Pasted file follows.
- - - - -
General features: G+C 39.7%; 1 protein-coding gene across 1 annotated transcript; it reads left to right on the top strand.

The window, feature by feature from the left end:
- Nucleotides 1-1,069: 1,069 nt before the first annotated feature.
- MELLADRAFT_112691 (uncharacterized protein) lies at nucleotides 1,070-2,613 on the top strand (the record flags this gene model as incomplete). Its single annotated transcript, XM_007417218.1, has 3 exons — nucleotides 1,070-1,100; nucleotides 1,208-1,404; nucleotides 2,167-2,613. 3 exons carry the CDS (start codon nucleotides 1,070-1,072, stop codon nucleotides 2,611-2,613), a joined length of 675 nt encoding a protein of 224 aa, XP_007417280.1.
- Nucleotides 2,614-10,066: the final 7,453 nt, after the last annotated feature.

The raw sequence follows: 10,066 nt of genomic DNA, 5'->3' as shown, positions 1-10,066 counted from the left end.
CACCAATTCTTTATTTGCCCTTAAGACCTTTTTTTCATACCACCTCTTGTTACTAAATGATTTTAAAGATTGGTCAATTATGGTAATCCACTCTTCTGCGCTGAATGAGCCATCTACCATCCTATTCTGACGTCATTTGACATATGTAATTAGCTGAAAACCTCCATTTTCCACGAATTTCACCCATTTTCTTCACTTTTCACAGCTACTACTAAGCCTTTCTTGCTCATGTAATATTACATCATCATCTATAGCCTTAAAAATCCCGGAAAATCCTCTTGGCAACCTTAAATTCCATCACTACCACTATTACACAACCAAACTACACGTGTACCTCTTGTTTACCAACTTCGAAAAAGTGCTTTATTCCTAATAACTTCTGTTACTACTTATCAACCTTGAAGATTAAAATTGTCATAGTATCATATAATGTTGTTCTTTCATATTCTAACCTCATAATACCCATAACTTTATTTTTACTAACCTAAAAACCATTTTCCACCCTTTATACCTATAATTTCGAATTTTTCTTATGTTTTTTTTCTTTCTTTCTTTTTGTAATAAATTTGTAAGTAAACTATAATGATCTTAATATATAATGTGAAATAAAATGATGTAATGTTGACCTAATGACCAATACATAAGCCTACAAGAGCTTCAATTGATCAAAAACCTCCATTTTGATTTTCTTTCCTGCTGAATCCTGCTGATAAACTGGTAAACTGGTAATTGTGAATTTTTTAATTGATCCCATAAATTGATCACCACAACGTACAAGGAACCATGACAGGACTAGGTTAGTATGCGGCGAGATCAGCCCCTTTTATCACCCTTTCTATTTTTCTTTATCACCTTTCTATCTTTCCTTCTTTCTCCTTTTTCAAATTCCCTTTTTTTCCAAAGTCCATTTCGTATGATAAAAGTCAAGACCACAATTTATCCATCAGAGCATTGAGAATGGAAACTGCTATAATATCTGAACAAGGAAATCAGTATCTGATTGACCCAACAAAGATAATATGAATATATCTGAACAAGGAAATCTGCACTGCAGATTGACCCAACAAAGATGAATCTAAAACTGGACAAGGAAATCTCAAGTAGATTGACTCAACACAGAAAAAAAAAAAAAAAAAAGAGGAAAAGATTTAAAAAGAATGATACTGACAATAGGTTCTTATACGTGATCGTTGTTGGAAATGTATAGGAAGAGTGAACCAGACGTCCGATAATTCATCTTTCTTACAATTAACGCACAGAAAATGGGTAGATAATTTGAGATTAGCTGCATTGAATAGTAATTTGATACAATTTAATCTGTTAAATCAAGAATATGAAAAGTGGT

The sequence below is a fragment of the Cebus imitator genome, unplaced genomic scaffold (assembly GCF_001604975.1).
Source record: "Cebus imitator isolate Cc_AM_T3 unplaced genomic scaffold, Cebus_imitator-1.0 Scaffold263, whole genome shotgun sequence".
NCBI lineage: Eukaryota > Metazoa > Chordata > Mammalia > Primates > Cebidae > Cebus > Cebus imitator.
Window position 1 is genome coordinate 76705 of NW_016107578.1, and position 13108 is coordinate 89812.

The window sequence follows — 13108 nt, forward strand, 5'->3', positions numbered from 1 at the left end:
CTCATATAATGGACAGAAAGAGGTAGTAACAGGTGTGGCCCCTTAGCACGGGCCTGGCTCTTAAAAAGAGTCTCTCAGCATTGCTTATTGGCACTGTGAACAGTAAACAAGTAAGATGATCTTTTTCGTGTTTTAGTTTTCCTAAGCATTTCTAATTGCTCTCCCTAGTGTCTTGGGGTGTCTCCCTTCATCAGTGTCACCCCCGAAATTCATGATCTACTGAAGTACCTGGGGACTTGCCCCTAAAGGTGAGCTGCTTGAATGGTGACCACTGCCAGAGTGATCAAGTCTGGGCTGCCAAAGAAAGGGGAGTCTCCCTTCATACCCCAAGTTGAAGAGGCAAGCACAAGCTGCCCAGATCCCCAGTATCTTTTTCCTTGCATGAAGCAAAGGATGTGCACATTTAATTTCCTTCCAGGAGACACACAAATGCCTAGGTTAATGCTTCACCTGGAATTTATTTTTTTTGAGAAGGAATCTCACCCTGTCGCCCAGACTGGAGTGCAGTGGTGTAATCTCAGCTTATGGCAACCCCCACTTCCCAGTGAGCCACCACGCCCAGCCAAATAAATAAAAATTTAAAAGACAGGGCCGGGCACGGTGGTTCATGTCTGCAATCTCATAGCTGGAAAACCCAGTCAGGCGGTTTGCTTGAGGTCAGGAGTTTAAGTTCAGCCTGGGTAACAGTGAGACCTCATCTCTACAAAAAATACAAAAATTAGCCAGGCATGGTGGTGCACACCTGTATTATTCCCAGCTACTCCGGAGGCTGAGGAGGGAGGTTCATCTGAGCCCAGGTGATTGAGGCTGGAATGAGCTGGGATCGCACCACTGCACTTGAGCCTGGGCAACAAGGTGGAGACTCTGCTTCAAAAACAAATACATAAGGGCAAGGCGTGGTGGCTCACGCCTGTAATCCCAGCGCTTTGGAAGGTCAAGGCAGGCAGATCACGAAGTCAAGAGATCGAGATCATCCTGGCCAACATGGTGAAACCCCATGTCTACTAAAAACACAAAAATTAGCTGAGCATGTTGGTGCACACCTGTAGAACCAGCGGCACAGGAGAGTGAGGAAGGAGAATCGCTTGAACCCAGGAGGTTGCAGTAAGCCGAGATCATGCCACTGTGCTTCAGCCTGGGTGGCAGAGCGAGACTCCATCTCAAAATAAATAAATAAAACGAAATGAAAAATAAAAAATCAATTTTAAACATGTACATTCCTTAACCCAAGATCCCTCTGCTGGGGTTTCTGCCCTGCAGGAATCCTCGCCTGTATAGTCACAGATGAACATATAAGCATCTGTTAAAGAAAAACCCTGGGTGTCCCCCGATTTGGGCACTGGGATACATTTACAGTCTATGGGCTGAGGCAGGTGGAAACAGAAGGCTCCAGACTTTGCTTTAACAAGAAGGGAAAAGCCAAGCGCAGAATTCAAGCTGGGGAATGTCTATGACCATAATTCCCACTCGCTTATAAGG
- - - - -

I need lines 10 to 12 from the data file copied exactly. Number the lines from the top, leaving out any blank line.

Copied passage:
NCBI lineage: Eukaryota > Metazoa > Chordata > Mammalia > Primates > Cebidae > Cebus > Cebus imitator.
Window position 1 is genome coordinate 76705 of NW_016107578.1, and position 13108 is coordinate 89812.

The window sequence follows — 13108 nt, forward strand, 5'->3', positions numbered from 1 at the left end: